“Runaway Bunnies” Sermon by the Rev. Paul J. Carling, Ph.D. | January 25, 2015

Now after John was arrested, Jesus came to Galilee, proclaiming the good news of God, and saying, ‘The time is fulfilled, and the kingdom of God has come near; repent, and believe in the good news.’ As Jesus passed along the Sea of Galilee, he saw Simon and his brother Andrew casting a net into the lake—for they were fishermen. And Jesus said to them, ‘Follow me and I will make you fish for people.’ And immediately they left their nets and followed him. As he went a little farther, he saw James son of Zebedee and his brother John, who were in their boat mending the nets. Immediately he called them; and they left their father Zebedee in the boat with the hired men, and followed him.
Mark 1: 14 -20

The Rev. Dr. Paul J. CarlingLast Sunday, a parish family arrived at church completely frazzled with their two year old. It seems that just as they were headed out, their driveway filled with police cars. “Who called 911?” an officer shouted. The look on the little girl’s face said it all. As the parents apologized, the officer smiled, “It’s OK, even if we knew who called, we still would have come. That’s the way 911 works – you call, we come.”

When Jesus called the four fishermen in today’s gospel story, they responded the same way. They didn’t say, “Not right now, we’re busy,” they just followed him.

Don’t we all wonder if we would have answered the same way? We think of the first disciples as superheroes – when Jesus calls, they drop everything and follow. But in truth, these four guys were just ordinary fishermen. This story isn’t about superheroes – it’s about God’s amazing power to create miracles within very ordinary people. It’s about God inspiring us to be better than we think we are, to do better than we think we can.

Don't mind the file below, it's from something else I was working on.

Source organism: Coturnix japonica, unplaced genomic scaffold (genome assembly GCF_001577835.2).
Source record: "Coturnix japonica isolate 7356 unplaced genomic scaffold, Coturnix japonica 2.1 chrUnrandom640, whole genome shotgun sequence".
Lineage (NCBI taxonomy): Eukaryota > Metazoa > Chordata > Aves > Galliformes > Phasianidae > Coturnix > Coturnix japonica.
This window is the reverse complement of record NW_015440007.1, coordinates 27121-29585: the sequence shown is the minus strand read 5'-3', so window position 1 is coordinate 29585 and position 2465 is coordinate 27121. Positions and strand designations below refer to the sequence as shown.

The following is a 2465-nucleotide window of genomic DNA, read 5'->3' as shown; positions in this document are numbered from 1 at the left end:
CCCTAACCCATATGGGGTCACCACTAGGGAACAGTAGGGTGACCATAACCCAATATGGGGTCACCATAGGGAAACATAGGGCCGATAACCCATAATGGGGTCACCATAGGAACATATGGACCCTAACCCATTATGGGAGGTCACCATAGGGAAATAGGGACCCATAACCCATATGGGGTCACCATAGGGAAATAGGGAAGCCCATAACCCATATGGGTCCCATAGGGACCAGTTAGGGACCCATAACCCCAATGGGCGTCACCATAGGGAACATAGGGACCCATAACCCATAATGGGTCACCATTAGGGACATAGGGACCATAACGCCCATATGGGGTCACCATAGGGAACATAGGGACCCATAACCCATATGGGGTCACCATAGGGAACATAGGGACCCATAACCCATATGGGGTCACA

Like our last two Presidential elections. Having an African-American man elected, just 60 years after it was illegal for his father to eat at the same lunch counter as his white neighbors, just 50 years after it was illegal for his white mother and his black father to be married – counts in my book as a miracle. In our next Presidential election, it’s likely at least one of the candidates will be a woman – unthinkable a few decades ago.

Just like those fishermen, it would be a real mistake to see these trailblazers as superheroes. I remember Obama’s inaugural address, listing the tremendous challenges we faced – a kind of 911 call. But he reminded us that solving these problems was less about him and more about us.

“For as much as government can do…” he said, “it is ultimately the faith and determination of the American people upon which this nation relies. It is the kindness to take in a stranger when the levees break, the selflessness of workers who would rather cut their hours than to see a friend lose their job, which sees us through the darkest hours. It is the firefighter’s courage to storm a stairway filled with smoke, and a parent’s willingness to nurture a child, that finally decides our fate.”